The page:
MINSK, 4 October (BelTA) - In a recent interview to CNN, Belarusian President Aleksandr Lukashenko dismissed CNN journalist Matthew Chance's assumptions about the atmosphere of fear in the streets of Belarus as completely untrue, BelTA has learned.
The journalist said that his attempts to interview people in the streets of Minsk were unsuccessful as no one was willing to answer.
“Did you say who you are?” Aleksandr Lukashenko said.
“Of course,” the journalist answered.
“So you said you were from CNN, and people - maybe an overwhelming majority - did not want to talk to you in Minsk? Right?” the head of state asked once again and, getting a positive answer, continued: “People in Minsk are very intelligent, wise, talented and educated. They know what CNN stands for.
Aleksandr Lukashenko recalled that there was a CNN journalist recently at the Big Conversation with the President and people could see it live on TV. “So in Minsk, people know very well that your channel is biased, and they simply didn't want to talk to you about it, because they knew that you were going to distort anything they said anyway. So I'm sorry, but that is a fact,” the president said.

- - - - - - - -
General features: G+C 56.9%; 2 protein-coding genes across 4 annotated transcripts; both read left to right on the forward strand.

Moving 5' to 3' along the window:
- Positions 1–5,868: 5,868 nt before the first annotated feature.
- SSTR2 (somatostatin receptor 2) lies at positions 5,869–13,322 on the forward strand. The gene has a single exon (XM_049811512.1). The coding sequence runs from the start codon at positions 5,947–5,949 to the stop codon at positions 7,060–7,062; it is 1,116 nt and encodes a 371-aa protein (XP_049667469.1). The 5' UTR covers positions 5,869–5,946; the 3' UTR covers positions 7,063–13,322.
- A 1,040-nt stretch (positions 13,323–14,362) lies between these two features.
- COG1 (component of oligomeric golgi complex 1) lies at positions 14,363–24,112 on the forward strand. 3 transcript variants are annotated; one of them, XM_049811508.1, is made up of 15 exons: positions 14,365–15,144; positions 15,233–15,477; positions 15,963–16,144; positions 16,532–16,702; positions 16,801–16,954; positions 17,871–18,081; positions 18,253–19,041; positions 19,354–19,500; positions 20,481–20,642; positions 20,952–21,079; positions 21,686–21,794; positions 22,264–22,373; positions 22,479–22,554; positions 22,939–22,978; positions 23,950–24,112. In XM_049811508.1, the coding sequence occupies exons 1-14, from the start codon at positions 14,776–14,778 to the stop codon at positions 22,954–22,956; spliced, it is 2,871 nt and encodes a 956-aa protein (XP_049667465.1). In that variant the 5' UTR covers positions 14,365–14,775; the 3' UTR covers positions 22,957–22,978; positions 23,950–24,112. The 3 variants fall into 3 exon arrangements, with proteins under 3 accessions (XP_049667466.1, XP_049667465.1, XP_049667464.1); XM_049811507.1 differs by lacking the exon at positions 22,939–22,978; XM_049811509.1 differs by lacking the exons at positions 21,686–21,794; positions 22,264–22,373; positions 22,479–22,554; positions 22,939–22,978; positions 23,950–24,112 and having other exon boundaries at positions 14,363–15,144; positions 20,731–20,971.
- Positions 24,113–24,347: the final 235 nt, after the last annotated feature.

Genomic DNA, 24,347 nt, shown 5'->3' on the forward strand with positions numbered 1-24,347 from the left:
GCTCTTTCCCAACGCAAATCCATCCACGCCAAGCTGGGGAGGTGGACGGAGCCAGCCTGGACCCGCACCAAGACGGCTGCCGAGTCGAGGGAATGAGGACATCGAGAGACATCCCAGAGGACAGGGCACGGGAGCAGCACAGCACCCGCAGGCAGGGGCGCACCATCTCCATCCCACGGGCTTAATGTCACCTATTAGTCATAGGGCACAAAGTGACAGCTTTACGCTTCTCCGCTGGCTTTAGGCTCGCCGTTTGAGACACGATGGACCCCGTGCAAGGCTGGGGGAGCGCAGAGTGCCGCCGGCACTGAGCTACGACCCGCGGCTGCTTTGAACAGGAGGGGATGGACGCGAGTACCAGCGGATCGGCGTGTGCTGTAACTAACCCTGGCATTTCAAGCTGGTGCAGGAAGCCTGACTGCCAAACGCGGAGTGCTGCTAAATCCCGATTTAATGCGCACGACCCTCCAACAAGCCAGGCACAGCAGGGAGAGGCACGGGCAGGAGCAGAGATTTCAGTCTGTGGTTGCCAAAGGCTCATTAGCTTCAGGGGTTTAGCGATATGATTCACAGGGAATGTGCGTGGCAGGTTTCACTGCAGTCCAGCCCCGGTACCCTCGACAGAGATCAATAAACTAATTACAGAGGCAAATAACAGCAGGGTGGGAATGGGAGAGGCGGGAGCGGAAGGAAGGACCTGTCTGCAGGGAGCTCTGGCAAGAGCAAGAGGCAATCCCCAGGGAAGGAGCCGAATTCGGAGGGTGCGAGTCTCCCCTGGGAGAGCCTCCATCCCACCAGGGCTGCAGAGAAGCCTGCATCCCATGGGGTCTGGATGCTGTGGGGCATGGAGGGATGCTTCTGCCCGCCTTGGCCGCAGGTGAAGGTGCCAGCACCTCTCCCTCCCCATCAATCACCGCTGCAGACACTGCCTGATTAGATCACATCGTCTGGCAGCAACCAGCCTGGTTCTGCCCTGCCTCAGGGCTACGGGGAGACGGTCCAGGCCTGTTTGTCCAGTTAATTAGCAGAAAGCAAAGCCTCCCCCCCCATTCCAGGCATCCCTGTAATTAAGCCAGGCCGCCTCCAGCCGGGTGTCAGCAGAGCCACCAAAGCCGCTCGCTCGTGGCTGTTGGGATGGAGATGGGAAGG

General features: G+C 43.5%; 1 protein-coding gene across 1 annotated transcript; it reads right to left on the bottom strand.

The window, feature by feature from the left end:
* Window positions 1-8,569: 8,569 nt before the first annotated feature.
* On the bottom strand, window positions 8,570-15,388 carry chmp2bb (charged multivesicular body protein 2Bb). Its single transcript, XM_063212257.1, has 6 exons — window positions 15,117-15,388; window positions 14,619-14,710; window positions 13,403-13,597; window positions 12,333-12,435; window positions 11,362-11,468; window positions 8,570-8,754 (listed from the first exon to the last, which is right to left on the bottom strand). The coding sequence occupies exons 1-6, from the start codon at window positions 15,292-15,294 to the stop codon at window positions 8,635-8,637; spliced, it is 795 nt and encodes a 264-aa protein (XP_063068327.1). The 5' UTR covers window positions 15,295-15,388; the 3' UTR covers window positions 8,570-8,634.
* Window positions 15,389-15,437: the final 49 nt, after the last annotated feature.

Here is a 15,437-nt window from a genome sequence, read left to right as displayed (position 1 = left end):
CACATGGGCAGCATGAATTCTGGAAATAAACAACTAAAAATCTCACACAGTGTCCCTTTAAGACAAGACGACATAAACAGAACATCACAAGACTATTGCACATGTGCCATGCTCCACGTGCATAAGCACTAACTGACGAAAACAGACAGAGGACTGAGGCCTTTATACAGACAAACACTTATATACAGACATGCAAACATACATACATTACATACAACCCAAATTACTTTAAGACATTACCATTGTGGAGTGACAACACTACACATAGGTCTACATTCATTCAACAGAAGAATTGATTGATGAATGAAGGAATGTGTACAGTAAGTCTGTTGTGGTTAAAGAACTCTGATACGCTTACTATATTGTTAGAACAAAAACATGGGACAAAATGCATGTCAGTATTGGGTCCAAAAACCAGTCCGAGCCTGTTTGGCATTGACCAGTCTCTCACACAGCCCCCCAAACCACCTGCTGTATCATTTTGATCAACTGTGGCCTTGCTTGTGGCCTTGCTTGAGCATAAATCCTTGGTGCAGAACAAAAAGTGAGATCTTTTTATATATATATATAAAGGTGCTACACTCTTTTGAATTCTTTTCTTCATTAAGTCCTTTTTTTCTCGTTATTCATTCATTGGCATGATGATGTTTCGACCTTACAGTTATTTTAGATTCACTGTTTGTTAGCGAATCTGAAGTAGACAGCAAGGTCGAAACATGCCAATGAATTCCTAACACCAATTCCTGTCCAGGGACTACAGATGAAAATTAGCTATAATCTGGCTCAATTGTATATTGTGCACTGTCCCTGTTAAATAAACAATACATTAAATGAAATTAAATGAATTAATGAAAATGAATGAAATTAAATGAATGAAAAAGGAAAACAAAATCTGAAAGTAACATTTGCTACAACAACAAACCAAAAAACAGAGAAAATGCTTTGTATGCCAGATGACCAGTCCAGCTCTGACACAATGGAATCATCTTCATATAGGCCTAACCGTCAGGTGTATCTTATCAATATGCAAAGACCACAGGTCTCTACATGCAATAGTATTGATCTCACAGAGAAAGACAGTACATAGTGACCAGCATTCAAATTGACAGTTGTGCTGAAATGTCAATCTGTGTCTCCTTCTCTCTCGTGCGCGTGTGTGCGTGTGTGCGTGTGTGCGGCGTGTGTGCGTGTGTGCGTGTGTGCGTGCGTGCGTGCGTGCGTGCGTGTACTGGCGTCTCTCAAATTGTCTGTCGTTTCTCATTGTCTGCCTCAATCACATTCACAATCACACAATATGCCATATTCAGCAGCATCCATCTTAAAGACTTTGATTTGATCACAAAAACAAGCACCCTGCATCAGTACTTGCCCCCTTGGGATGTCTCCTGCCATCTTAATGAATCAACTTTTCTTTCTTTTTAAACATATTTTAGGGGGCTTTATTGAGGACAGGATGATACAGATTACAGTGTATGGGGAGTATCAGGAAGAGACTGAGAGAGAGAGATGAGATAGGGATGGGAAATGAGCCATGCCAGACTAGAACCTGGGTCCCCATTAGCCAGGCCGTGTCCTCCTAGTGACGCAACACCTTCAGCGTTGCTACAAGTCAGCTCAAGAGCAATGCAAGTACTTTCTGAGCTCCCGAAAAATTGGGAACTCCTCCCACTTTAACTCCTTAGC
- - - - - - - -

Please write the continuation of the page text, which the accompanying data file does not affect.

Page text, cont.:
“The fact that the people of Minsk didn't want to talk to you - look, that's your problem. You are a journalist, a talented person, you should have got them to open up. You didn't succeed. What's that to do with me? That's not my fault. If you asked for my help, I would have helped you. But you didn't ask me for it,” the Belarusian leader added.
However, the journalist drew another conclusion from the refusal of people in Minsk to talk to him, which is difficult to apprehend but which fits ideally into conspiracy theories. He considered it to be a manifestation of the fear in which the residents of Belarus are.
“An atmosphere of fear. That is a lie, Mathew. You're lying. I'm sorry. You've walked around Minsk, without security guards. Nobody accompanied you. And I don't see any fear in your eyes today. So what have our people got to fear?” the head of state said.
“The main thing about our country's image, our special thing so to speak, is that our people don't need to fear walking around, be it day or night, going out with young children, even babies in prams, and that is our own achievement. I am ready to stand up for it at any level with anybody. I don't believe that you had anything to fear in Minsk, I just don't believe it. This is a lie CNN concocted in advance, or maybe somebody had you do it,” the president stressed.
“Well it looks like you've come here to accuse me of something, but I won't hold it against you. You must have been given this assignment,” the Belarusian leader said.